Today is our fifth day on the West Coast. We flew in Wednesday night, moved in Thursday morning, and were mostly unpacked by the weekend, thanks to family and a few spectacular new friends. We're starting to feel settled, but there's a learning curve to moving cross-country. Thankfully, I have an iPhone. "Siri: find a grocery store." "Siri: find me doughnuts." "Siri: is this compostable?"
Our house is in Palo Alto, a pretty little city in its own right, about 30 miles south of The City (San Francisco). We're in Silicon Valley, hemmed in by the Santa Cruz mountains to the west (and just beyond them, the ocean) and San Francisco Bay to the east. That means that the sun is out every day and it's always 55 degrees in the morning/evening and 70-75 degrees with a crisp ocean breeze from over the mountain ridge in the afternoon. It also means that it's super geek-dom, which suits us fine. There are electric car charging stations on every corner, all of the middle aged men are either Asian or look like Steve Jobs, and kids discuss things like time travel on their way to elementary school (true story--Jordan overheard the conversation from our driveway). Every day, driving around, I notice one new, quirky sight after another: a Tesla dealership, the offices for apps like Evernote and Houzz, a succulent the size of a large sea monster growing in someone's front lawn, a triple tandem bike. It's incredibly fun.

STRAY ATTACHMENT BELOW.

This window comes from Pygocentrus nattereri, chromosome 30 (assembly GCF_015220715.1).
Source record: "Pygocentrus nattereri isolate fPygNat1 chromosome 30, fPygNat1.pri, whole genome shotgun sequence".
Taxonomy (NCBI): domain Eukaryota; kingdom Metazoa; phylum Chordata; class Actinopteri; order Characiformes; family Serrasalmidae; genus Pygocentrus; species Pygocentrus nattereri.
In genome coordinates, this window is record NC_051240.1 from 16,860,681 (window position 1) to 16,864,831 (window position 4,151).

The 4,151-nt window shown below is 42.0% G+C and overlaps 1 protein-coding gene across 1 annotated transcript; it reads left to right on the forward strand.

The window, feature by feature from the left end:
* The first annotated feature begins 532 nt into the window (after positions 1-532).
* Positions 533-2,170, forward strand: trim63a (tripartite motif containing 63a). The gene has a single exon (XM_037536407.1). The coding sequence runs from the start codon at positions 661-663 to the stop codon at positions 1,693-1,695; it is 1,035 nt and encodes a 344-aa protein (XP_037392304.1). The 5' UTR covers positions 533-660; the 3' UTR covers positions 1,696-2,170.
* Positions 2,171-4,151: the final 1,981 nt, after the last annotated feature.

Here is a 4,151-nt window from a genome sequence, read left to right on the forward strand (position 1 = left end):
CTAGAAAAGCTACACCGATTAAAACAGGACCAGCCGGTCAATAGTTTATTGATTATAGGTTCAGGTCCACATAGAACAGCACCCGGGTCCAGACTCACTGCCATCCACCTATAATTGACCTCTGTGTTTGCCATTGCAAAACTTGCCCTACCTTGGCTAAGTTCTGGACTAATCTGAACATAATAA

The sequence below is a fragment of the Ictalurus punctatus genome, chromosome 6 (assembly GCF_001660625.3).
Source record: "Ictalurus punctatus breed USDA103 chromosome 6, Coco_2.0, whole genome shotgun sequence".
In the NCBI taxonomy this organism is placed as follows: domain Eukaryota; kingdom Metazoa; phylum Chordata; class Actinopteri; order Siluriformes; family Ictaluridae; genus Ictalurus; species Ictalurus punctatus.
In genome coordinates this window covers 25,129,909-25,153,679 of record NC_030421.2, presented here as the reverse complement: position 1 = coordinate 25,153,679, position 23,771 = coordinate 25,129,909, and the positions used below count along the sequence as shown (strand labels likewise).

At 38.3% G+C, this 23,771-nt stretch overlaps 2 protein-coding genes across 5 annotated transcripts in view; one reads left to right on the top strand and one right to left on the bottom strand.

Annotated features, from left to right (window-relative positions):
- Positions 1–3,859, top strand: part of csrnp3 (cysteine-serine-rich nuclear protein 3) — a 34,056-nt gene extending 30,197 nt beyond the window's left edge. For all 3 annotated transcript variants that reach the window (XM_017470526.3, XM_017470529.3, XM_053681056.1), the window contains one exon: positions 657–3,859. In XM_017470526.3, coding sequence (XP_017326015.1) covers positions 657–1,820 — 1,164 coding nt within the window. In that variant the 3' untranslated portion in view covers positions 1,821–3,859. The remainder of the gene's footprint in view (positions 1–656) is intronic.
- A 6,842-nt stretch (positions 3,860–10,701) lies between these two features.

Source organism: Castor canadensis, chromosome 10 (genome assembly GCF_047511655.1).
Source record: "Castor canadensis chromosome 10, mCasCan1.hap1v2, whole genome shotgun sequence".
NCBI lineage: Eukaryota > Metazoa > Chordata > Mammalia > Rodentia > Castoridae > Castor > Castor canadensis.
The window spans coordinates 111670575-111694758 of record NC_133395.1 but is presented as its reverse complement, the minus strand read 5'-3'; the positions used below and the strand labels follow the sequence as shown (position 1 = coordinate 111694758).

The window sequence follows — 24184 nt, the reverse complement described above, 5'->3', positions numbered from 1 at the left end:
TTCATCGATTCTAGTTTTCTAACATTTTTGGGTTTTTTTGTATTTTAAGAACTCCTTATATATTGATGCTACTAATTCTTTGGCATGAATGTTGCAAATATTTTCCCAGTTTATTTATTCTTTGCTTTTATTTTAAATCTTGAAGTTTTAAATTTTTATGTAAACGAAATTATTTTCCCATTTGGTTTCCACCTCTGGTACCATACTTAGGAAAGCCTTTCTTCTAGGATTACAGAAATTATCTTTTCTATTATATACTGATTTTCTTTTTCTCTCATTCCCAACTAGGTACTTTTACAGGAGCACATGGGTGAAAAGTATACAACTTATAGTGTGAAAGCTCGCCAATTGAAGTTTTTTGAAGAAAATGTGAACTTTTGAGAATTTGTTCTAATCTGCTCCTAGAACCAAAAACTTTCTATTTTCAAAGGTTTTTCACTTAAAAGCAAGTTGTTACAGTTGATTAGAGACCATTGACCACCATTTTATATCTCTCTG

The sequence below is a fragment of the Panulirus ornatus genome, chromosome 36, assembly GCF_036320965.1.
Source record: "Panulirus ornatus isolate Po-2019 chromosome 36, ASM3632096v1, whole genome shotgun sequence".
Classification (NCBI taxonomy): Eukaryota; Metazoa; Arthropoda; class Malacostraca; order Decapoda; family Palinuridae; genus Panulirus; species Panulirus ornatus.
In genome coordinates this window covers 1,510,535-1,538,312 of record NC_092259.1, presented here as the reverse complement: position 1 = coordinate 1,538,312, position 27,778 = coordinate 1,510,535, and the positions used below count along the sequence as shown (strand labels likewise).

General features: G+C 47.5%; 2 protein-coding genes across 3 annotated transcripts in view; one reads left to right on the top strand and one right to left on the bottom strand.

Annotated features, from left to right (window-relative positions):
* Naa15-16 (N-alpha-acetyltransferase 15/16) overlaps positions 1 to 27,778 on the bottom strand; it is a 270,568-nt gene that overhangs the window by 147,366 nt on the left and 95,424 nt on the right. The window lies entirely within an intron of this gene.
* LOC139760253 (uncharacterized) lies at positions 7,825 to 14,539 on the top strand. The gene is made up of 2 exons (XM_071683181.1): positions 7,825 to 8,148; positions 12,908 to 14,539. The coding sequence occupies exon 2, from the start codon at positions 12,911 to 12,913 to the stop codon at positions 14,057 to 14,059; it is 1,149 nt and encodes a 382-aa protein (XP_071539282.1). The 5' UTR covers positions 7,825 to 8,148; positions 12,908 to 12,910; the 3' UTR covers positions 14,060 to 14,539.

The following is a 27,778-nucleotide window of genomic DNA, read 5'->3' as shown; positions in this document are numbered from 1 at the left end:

Our house is full of light and has a little garden in the back, along with two lime trees and two redwoods. We're on a residential street that is also a bike boulevard, meaning that every mile or so there's a barrier to allow only bike and foot traffic through. Our claim to fame is that The Pink Bridge is five houses down from us--it's a tiny pink bike/pedestrian bridge that was commissioned by Pink Floyd when they lived in Palo Alto. The bridge is in pretty rough shape, but we are very proud of it. Ahem. Another thing we love about our location is that we can walk to several local, non-Starbucks coffee shops (including a Philz Coffee, which I can describe in four scrumptious words: mint mojito iced coffee), a couple of grocery stores, and a host of interesting little cafes and delicious holes-in-the-wall. We can also walk two miles to downtown Palo Alto, which has an Anthropologie, a Tibetan textiles store, and an ice cream sandwich shop (among other, less important things). There are also more Starbuckses and yoga studios than a person could ever visit in a lifetime.
Do we miss Atlanta? Yes. But it doesn't feel like we're 2500 miles and three time zones away, maybe because we're just a flight away. We haven't had time to feel sad, what with all of the to-do lists and fast action of the last few weeks, but I can sense a tiny bit of homesickness creeping in. Through this process of leaving home, the weight of the transition has hit me physically rather than emotionally, and I feel generally exhausted. But the beauty of our new surroundings, the friendliness of our new church community, the relief of finally making the long-anticipated move, and the pure fun of the crazy adventure is outweighing the challenge. I'm itching to get out, explore, and work on my two-year bucket list...but first, I'm tackling those last seven dreaded boxes.